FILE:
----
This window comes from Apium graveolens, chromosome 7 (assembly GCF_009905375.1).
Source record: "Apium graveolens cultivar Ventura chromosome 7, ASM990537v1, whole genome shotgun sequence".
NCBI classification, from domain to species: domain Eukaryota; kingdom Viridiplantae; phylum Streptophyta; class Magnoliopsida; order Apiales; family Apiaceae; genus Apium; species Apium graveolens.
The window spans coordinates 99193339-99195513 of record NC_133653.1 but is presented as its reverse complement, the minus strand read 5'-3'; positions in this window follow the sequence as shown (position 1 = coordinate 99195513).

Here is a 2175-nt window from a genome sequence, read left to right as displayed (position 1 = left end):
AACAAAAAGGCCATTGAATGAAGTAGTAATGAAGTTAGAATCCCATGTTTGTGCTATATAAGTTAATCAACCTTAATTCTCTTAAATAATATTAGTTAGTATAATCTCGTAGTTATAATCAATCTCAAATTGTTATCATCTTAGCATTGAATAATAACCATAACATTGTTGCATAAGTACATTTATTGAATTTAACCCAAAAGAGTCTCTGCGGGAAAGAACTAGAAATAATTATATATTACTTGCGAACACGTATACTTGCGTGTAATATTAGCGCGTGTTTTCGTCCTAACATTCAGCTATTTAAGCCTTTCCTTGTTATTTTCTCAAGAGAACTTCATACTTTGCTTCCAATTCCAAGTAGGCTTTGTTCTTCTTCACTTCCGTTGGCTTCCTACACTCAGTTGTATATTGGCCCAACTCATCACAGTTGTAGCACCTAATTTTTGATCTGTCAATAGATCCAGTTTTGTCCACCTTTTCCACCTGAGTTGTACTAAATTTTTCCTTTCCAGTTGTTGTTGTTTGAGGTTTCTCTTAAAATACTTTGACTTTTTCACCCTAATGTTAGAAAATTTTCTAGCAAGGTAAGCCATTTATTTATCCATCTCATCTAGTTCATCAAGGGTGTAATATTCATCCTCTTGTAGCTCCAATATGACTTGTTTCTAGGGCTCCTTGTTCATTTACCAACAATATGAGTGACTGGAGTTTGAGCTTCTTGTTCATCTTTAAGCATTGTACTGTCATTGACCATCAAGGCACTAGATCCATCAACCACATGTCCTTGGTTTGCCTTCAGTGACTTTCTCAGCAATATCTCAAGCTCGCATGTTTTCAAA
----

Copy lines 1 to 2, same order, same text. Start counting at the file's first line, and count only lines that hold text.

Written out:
This window comes from Apium graveolens, chromosome 7 (assembly GCF_009905375.1).
Source record: "Apium graveolens cultivar Ventura chromosome 7, ASM990537v1, whole genome shotgun sequence".